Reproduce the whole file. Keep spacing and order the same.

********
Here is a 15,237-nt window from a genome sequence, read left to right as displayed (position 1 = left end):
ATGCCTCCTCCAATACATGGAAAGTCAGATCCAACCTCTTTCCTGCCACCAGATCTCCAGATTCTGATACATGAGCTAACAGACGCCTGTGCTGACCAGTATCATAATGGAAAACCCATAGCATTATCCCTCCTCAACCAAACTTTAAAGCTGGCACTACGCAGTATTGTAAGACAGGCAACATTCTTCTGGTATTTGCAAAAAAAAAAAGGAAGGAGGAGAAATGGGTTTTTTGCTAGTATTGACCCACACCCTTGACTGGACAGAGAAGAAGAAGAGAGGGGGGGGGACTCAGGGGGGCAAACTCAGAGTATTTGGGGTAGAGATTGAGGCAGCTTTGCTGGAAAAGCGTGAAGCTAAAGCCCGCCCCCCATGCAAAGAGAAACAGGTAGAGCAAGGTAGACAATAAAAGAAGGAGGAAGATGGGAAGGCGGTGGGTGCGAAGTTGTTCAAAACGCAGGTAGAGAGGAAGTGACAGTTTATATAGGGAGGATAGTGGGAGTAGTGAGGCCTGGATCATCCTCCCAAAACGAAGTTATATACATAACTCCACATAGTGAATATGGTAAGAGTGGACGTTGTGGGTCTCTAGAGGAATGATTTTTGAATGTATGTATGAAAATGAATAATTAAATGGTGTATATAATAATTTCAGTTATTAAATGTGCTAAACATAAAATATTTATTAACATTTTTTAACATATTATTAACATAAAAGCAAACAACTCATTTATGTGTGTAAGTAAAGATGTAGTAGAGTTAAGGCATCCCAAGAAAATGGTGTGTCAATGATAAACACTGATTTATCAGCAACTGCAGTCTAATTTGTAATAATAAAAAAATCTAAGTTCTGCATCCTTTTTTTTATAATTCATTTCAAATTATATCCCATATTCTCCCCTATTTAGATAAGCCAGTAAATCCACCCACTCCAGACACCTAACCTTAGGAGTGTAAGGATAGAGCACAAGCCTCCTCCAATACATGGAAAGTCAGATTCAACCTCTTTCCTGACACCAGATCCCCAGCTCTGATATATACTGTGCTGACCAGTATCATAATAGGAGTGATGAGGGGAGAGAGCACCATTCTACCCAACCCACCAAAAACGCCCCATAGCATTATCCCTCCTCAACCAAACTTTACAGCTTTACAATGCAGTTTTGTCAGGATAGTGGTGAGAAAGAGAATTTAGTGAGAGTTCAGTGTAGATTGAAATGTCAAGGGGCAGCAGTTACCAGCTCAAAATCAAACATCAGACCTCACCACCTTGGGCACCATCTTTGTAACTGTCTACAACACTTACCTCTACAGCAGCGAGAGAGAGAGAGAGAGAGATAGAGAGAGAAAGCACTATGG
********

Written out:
Here is a 15,237-nt window from a genome sequence, read left to right as displayed (position 1 = left end):
ATGCCTCCTCCAATACATGGAAAGTCAGATCCAACCTCTTTCCTGCCACCAGATCTCCAGATTCTGATACATGAGCTAACAGACGCCTGTGCTGACCAGTATCATAATGGAAAACCCATAGCATTATCCCTCCTCAACCAAACTTTAAAGCTGGCACTACGCAGTATTGTAAGACAGGCAACATTCTTCTGGTATTTGCAAAAAAAAAAAGGAAGGAGGAGAAATGGGTTTTTTGCTAGTATTGACCCACACCCTTGACTGGACAGAGAAGAAGAAGAGAGGGGGGGGGACTCAGGGGGGCAAACTCAGAGTATTTGGGGTAGAGATTGAGGCAGCTTTGCTGGAAAAGCGTGAAGCTAAAGCCCGCCCCCCATGCAAAGAGAAACAGGTAGAGCAAGGTAGACAATAAAAGAAGGAGGAAGATGGGAAGGCGGTGGGTGCGAAGTTGTTCAAAACGCAGGTAGAGAGGAAGTGACAGTTTATATAGGGAGGATAGTGGGAGTAGTGAGGCCTGGATCATCCTCCCAAAACGAAGTTATATACATAACTCCACATAGTGAATATGGTAAGAGTGGACGTTGTGGGTCTCTAGAGGAATGATTTTTGAATGTATGTATGAAAATGAATAATTAAATGGTGTATATAATAATTTCAGTTATTAAATGTGCTAAACATAAAATATTTATTAACATTTTTTAACATATTATTAACATAAAAGCAAACAACTCATTTATGTGTGTAAGTAAAGATGTAGTAGAGTTAAGGCATCCCAAGAAAATGGTGTGTCAATGATAAACACTGATTTATCAGCAACTGCAGTCTAATTTGTAATAATAAAAAAATCTAAGTTCTGCATCCTTTTTTTTATAATTCATTTCAAATTATATCCCATATTCTCCCCTATTTAGATAAGCCAGTAAATCCACCCACTCCAGACACCTAACCTTAGGAGTGTAAGGATAGAGCACAAGCCTCCTCCAATACATGGAAAGTCAGATTCAACCTCTTTCCTGACACCAGATCCCCAGCTCTGATATATACTGTGCTGACCAGTATCATAATAGGAGTGATGAGGGGAGAGAGCACCATTCTACCCAACCCACCAAAAACGCCCCATAGCATTATCCCTCCTCAACCAAACTTTACAGCTTTACAATGCAGTTTTGTCAGGATAGTGGTGAGAAAGAGAATTTAGTGAGAGTTCAGTGTAGATTGAAATGTCAAGGGGCAGCAGTTACCAGCTCAAAATCAAACATCAGACCTCACCACCTTGGGCACCATCTTTGTAACTGTCTACAACACTTACCTCTACAGCAGCGAGAGAGAGAGAGAGAGAGATAGAGAGAGAAAGCACTATGG